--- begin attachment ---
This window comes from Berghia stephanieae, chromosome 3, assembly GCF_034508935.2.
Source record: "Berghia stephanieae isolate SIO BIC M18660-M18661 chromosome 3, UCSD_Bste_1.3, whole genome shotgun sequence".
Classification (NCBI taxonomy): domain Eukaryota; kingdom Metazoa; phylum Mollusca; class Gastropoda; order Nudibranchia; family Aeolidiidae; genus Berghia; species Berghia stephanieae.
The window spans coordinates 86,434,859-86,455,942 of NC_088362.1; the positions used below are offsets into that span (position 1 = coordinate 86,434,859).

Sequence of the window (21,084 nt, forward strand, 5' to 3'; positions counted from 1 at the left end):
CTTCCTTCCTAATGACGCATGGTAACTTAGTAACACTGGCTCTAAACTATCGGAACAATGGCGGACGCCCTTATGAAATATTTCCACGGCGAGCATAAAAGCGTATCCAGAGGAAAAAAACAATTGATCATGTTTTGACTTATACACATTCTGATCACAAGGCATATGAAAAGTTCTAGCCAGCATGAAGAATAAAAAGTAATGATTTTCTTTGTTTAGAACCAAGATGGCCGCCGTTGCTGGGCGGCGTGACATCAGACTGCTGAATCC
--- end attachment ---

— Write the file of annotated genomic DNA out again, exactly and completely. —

This window comes from Berghia stephanieae, chromosome 3, assembly GCF_034508935.2.
Source record: "Berghia stephanieae isolate SIO BIC M18660-M18661 chromosome 3, UCSD_Bste_1.3, whole genome shotgun sequence".
Classification (NCBI taxonomy): domain Eukaryota; kingdom Metazoa; phylum Mollusca; class Gastropoda; order Nudibranchia; family Aeolidiidae; genus Berghia; species Berghia stephanieae.
The window spans coordinates 86,434,859-86,455,942 of NC_088362.1; the positions used below are offsets into that span (position 1 = coordinate 86,434,859).

Sequence of the window (21,084 nt, forward strand, 5' to 3'; positions counted from 1 at the left end):
CTTCCTTCCTAATGACGCATGGTAACTTAGTAACACTGGCTCTAAACTATCGGAACAATGGCGGACGCCCTTATGAAATATTTCCACGGCGAGCATAAAAGCGTATCCAGAGGAAAAAAACAATTGATCATGTTTTGACTTATACACATTCTGATCACAAGGCATATGAAAAGTTCTAGCCAGCATGAAGAATAAAAAGTAATGATTTTCTTTGTTTAGAACCAAGATGGCCGCCGTTGCTGGGCGGCGTGACATCAGACTGCTGAATCC